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How to be Cool

Adrian Hatwell
Adrian Hatwell

Video games have been called a lot of things -- addictive, corrupting, stimulating, distracting -- but of all the allegations and accolades leveled at gaming culture cool has never been among them. A handful of rebels, radicals, and rockers of the gaming industry have made it their mission to change that, though, and they intend to do so by tackling one third of that holy trinity of cool -- Sex, Drugs, and Rock ‘n’ Roll.

The two-tone plastic replica Gibson SG doesn’t really look that much like its authentic counterpart. The shape of the guitar is more or less dead on but it is far too small, adorned with bright colourful buttons, and weighs less than half of what it should. It’s basically a flimsy children’s toy, the likes of which you’d give to a toddler to harmlessly bash away on. However, if you dare to sling that dinky little trinket over your shoulder things begin to take on a whole new hue -- Maybe it’s not so dinky after all, in fact it looks pretty good on you, maybe it’s actually kind of cool. Maybe you could be a Guitar Hero.

The effect is instantaneous, be you dedicated gamer or curious newcomer, once that little guitar is in your hand you instinctively know what to do. The gameplay in Guitar Hero is insidiously simple, as your chosen song plays a visual representation of its notes float down your television screen. When they hit the bottom you play them by hitting the corresponding coloured button on the fret board and strumming the tinny strum bar. In reality this results in an annoying, often clumsy series of plastic clicks, but through your speakers it’s translated into a sonic assault of guitar shredding. To an onlooker you might be playing a game, but in your head you’re with the band now.  
Music-based peripherals for video games are by no means a new thing; in fact it was this exact kind of gimmick that saved video arcade parlours across the globe. The traditional Pac-Man and Space Invaders conception of the video arcade was in steep decline come the 1990s, it wasn’t until the machines started incorporating lavish new features like motion sensing, motorized seating, and various weapon- and instrument-shaped controllers that business started to pick up.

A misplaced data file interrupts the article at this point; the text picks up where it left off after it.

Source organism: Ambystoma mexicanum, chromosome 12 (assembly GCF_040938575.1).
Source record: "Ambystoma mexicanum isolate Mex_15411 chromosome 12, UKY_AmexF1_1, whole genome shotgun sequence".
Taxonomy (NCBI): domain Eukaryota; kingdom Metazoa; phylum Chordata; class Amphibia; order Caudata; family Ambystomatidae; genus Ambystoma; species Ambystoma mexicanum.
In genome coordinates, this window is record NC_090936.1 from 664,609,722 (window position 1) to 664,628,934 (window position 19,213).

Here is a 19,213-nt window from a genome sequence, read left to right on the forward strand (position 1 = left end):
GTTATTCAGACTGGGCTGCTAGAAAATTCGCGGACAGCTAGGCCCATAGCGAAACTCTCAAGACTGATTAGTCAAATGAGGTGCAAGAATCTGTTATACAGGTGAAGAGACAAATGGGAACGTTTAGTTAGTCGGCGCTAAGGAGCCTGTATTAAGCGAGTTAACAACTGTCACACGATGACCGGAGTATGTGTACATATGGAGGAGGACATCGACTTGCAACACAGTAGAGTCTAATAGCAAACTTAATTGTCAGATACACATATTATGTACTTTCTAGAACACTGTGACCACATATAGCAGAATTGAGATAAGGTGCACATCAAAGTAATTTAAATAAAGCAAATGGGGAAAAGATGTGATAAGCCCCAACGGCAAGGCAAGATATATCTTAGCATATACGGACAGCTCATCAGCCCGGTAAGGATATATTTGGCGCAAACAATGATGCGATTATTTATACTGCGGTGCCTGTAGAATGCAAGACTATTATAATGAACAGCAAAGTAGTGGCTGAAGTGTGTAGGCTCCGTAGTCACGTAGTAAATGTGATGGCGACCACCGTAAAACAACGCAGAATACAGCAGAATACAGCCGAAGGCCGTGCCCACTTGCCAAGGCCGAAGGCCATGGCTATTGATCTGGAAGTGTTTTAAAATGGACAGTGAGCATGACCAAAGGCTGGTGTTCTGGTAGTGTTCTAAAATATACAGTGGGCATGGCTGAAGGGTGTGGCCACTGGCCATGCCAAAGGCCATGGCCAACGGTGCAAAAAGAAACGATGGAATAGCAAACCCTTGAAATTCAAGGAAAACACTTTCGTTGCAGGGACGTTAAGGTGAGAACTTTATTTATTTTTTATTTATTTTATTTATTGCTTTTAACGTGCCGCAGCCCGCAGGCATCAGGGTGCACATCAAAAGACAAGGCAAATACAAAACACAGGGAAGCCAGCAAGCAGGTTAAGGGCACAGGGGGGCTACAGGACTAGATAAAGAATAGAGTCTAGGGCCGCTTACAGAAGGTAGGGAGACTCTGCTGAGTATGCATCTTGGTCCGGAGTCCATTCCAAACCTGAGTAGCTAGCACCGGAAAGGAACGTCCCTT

Of course if you’ve ever been to one of these dens then you know exactly who they belong to; the freak kids that have spent so much time playing the games that they no longer even need to look at the screens to play. They just stand there, fake guitar in hand, cigarette hanging from their pouting lip, rocking out and looking cool. These people have put the effort in and they reap the rewards. Be they dancers, shooters, drummers, or racers; they’re the elite, they own their little bit of mechanical territory, and as a result we uninitiated are all too intimidated to give it a try.

With their flimsy wee Gibson SG replica, Harmonix (the original developers of the Guitar Hero series) essentially democratized this particular avenue of cool, allowing anyone to try out a little virtual guitar noodling from the comfort of one’s own social cocoon. These days it need not be a faux pas to boot up your Xbox in the middle of a party; like the ancient art of karaoke preceding it, the Guitar Hero experience greatly benefits from a small, benevolent public and a generous supply of alcohol. Nowhere is this more evident than in bars around the globe that have gone so far as to replace karaoke night with an official Guitar Hero night for cocky showboats to translate their virtual swagger to a slightly more public arena.